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Child Support: Parents split as they do the sums

The changes are an improvement. The old system became a motivator for people to seek or oppose children spending more or less time with the other spouse.

The Sydney Morning Herald
7 June 2008

Parents split as they do the sums
By Erin O'Dwyer

New child support laws will help many cash-strapped fathers, but is the formula fair? Erin O'Dwyer reports.

Peter Maloney is a national manager with Telstra and is paid $96,000 a year. But he lives in a two-bedroom apartment in Matraville and can barely afford the $250 rent.

The father of three spends more than a third of his income on child support payments - about $27,000 each year. Each fortnight he deposits $1,046 in his former wife's account, which leaves him with $1,551 in his pocket. It goes quickly: petrol, food, rent and bills, plus mortgage repayments on a house at Shoalhaven Heads.

"My fiancee has had to give me money to survive," Maloney says. "I can't even take my car to the mechanic. I have to repair it myself."

There is light at the end of the tunnel for Maloney. A new child support formula that takes effect on July 1 will bring relief to divorced fathers who say they have been doing it tough for too long. But the new formula will leave 60 per cent of single mothers worse off. Single-parent households, mostly headed by women, are about to hit breaking point.

The windfall for Maloney is $10,000 a year - he will now be paying roughly $650 a fortnight. He plans to buy a new car, reduce his mortgage and help his children - aged 12, 15 and 17 - with clothes and computer gear. He also plans to tie the knot. "We couldn't afford to get married before this," he says. "It also means me being able to stay on at work. It got that tight for us that I was looking at having to live on the South Coast, but it's too far to commute. That house is my retirement, so I couldn't sell it, but we're priced out of the Sydney market and nobody would give me a loan because of the child support."

Both Maloney and his fiancee, Barbara Jaros, believe the changes go some way to righting an unfair system. Jaros, a mother of three girls aged 27, 20 and 17, remembers fighting for child support in the early 1980s.

"It was very male-orientated back then and I went through hell trying to get $30 a week," she says. "But I think they've gone too much the other way now and some of the guys are getting a very raw deal."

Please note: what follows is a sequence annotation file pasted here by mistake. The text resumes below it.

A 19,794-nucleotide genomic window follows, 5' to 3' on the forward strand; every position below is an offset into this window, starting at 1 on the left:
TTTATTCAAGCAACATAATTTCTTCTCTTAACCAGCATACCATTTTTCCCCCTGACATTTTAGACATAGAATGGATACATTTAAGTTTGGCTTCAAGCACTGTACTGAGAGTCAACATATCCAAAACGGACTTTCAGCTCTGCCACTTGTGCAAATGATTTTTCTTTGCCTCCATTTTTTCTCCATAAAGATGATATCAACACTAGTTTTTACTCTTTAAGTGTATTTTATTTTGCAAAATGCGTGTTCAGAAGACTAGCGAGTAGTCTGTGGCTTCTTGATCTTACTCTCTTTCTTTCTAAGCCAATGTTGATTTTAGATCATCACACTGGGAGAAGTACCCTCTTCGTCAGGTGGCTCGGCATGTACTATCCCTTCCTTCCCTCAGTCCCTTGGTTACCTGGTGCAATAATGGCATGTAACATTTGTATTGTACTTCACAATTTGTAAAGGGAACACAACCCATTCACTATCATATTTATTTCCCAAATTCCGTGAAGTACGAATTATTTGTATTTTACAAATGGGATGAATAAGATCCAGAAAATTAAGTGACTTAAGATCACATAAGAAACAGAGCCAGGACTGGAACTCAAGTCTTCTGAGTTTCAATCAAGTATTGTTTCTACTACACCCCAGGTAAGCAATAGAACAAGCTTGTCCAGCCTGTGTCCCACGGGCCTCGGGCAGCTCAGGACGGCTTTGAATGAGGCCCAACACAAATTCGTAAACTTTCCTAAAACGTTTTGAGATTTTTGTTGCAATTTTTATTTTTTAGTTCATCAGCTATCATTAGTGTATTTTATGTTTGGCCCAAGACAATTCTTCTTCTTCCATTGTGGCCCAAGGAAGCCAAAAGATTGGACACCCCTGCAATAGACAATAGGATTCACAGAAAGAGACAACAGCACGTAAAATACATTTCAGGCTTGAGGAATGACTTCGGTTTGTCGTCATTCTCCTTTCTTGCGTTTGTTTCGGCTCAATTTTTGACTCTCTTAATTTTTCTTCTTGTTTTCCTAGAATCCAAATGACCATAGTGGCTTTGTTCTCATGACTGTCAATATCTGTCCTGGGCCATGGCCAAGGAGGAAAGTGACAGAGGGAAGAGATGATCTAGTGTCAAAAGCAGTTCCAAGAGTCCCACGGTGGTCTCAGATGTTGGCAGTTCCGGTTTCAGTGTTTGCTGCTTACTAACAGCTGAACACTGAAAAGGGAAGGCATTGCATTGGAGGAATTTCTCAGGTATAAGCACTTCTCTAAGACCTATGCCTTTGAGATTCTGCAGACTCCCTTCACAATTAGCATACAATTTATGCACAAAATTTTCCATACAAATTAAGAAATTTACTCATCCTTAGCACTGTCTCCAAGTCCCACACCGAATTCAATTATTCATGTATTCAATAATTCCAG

Maloney has much malice for "mogrel ex-husbands". But he says the drain on men's wallets meant they were unable to start a new life.

"I know there are a lot of deadbeat dads out there who are doing wrong by ex-wives and their kids," he says. "But some men lost their house in the marriage and they can't afford to rent anymore. They're feeling it's a step in the right direction."

Fathers might be breathing easier. But social justice advocates believe more families are about to plunge into poverty. Dr Elspeth McInnes of the University of South Australia says the third wave of child support changes are the most devastating for single mums. Combined with Welfare to Work obligations - which require single mothers to seek at least 15 hours of paid work a week once their child turns six - single mothers are the subject of "systematic discrimination".

"Every piece of research on financial circumstances after divorce continues to tell us that it's the person with the primary care of the children who is at risk of poverty," says McInnes. "But under the previous government that was not seen as a problem."

Parenting support groups are urging women to lobby their state and federal members. But this is unlikely to achieve much in the short term.

"It has taken a year-and-a-half lead time for the Child Support Agency to get the new formula rolled out, so there is no way it can simply just be stopped," says McInnes. "The current Government has no choice but to see how the changes play out and then they can look at fixing the glitches."

The new formula is complicated. Most importantly, it gives a 24 per cent discount to fathers who have regular care - two to four nights per fortnight.